C. S. Lewis published The Abolition of Man in 1944 in the midst of World War II. We can perhaps imagine the ominous and suggestive nature of this timing. But, as readers soon discovered, the book was not at all about the War, or Hitler’s eugenics, or the looming nuclear threat. Lewis’s real subject is the soul and its education. According to Lewis, the real enemy—more dangerous than any nation, weapon, or science—is a philosophy: nihilism. It is perhaps a bit misleading to say that nihilism is a “post-modern” philosophy, for there have been nihilists and advocates of nihilism as long as there have been men. But it is true that this philosophy has come to be more widely preached and practiced in our time than ever before. In The Abolition of Man Lewis both explains and combats this modern (post-modern) development.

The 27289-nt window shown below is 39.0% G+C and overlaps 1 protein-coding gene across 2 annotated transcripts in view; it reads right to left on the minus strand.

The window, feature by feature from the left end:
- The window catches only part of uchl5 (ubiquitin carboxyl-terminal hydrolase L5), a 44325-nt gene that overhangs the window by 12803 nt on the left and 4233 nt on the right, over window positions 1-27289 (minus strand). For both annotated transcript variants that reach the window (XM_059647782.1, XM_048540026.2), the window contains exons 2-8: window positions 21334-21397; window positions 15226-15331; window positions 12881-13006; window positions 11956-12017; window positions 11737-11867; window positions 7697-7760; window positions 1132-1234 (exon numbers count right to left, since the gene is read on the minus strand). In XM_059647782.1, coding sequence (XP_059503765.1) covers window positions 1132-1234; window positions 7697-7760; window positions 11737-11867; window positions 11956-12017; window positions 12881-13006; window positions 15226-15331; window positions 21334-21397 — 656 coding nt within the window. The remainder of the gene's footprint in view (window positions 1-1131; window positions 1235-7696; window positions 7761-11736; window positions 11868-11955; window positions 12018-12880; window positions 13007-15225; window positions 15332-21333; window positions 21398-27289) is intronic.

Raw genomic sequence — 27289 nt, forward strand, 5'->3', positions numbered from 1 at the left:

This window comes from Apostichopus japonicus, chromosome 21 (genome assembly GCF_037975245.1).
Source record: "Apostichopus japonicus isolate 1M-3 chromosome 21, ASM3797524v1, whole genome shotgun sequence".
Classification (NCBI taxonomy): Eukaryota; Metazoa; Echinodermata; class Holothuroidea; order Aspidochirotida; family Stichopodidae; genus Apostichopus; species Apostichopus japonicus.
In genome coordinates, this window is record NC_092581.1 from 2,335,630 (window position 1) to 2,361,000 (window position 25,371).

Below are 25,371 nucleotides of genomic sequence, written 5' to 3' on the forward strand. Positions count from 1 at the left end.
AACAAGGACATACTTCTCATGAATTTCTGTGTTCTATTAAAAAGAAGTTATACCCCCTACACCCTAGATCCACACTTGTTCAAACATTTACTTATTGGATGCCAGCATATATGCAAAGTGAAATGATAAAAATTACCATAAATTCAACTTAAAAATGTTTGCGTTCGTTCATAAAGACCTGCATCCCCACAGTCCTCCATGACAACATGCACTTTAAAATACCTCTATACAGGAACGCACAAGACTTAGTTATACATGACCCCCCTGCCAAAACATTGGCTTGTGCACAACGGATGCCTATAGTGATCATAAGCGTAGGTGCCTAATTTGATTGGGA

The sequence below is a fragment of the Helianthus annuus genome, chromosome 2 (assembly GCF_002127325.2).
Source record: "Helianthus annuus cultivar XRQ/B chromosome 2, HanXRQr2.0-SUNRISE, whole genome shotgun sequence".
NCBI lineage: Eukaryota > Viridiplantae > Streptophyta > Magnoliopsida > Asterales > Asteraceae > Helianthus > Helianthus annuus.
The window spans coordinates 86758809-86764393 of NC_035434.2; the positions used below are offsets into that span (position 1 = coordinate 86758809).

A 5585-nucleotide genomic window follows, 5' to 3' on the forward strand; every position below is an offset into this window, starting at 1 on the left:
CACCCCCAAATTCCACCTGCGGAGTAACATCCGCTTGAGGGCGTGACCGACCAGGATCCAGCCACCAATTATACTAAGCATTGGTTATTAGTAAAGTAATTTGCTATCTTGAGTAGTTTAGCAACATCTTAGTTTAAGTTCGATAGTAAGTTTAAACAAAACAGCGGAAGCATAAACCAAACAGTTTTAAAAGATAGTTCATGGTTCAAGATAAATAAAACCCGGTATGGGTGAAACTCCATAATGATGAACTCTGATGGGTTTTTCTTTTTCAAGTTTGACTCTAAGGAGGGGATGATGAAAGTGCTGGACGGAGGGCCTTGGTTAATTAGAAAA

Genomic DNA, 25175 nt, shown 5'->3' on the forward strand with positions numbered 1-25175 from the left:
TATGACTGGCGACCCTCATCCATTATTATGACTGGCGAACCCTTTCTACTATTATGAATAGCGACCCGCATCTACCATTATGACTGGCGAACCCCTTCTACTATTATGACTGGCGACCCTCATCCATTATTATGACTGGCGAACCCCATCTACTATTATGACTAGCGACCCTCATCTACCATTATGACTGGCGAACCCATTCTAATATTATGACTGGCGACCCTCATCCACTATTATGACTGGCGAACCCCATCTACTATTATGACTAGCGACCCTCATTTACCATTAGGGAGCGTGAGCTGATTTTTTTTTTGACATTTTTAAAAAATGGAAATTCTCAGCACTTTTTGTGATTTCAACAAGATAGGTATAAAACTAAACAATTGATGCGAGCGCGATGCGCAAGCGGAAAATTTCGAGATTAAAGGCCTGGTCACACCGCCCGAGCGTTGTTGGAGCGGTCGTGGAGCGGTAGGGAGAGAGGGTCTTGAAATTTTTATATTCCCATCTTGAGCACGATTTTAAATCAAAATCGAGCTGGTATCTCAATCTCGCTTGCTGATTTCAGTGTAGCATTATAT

Reading with C. S. Lewis: this was my chosen approach when I co-authored a reader’s guide to Lewis’ classic story. Why was that a natural choice? The answer: Lewis bequeathed a richer legacy of literary criticism and theory that addresses his imaginative writing more than any other author I know. From Lewis’ nonfictional writing we can glean a large and detailed picture of how Lewis thinks we should read literature, and how we should not read it.